Outside those, Burroughs MCP is done in an ALGOL, IBM uses macro-ASM’s + PL/S for some of theirs, and OpenVMS has a macro-asm + BLISS in theirs. Those are still sold commercially and in production. For others in past, there were LISP machines in LISP variants, Modula-2/Oberon systems w/ Astrobe still selling it for microcontrollers, Pascal, FreeBASIC, Prime had a Fortran OS, Ada used from embedded to mainframe OS’s, and several in Rust now. There’s also model of systems stuff in high-level language that depends on tiny amount of low-level stuff done in assembly or low-level language. OS projects were done that way in Haskell and Smalltalk.

                  Lot of options. You don’t need C for OS’s. The sheer amount of OS work, libraries, compiler optimizations, and documentation make it a good choice. It’s not the only one in widespread use or strictly necessary, though. It’s possible other things will work better for OS developers/users depending on their needs or background.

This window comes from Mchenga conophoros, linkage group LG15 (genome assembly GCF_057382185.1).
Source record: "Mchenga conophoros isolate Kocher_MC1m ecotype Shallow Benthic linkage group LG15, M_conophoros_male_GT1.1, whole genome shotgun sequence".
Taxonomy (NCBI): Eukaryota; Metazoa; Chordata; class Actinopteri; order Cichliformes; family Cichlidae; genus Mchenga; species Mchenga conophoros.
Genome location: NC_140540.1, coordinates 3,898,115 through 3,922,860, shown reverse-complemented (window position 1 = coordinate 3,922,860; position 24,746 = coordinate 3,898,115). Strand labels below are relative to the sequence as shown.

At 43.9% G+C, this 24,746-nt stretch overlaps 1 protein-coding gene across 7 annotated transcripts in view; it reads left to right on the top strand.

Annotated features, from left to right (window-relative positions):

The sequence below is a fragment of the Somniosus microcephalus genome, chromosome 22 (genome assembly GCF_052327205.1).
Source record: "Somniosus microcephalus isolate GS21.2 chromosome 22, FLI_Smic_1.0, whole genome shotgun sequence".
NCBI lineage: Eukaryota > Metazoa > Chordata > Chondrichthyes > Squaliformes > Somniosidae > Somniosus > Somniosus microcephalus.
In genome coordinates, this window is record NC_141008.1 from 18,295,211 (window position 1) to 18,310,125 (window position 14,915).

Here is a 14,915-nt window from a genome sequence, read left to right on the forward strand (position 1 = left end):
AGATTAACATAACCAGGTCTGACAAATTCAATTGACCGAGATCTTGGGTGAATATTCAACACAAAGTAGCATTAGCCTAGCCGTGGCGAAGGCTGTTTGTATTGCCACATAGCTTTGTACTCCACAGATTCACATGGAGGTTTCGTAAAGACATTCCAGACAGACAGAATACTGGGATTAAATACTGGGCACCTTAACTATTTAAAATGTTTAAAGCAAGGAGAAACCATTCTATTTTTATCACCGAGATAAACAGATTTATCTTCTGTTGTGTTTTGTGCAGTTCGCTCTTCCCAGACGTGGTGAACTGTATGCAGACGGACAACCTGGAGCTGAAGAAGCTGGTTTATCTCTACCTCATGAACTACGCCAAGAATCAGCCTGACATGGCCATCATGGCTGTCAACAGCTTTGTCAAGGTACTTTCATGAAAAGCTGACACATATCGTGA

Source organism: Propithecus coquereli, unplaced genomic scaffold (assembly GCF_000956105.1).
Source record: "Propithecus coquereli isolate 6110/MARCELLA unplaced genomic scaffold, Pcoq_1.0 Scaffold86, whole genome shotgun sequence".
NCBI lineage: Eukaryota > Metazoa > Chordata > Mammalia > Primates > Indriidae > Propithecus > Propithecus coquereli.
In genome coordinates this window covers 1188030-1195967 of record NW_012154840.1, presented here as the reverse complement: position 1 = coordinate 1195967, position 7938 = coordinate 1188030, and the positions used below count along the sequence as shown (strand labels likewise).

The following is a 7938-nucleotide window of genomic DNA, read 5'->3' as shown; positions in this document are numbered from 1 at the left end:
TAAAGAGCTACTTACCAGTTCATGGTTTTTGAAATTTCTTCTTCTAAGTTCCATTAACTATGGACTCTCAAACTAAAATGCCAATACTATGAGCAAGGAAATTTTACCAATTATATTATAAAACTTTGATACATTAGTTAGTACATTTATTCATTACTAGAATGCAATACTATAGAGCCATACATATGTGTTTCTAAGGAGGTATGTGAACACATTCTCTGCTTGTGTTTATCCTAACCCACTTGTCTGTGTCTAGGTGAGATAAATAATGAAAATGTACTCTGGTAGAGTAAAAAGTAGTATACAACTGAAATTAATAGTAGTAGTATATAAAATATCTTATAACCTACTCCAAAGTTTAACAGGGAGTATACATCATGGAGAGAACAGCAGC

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                    I don’t believe the Mac OS X Kernel uses Obj-C. It’s mostly C with the drivers in C++.

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                      True (source: I used to write kernel extensions for macOS to do filesystem things). NeXTStep/OpenStep had Driver Kit, an ObjC framework for writing device drivers in-kernel, which appeared in early Mac OS X developer previews but not in the released system.

                      Specifically IOKit (the current macOS driver framework) is Embedded C++, which is C++ minus some bits like exceptions.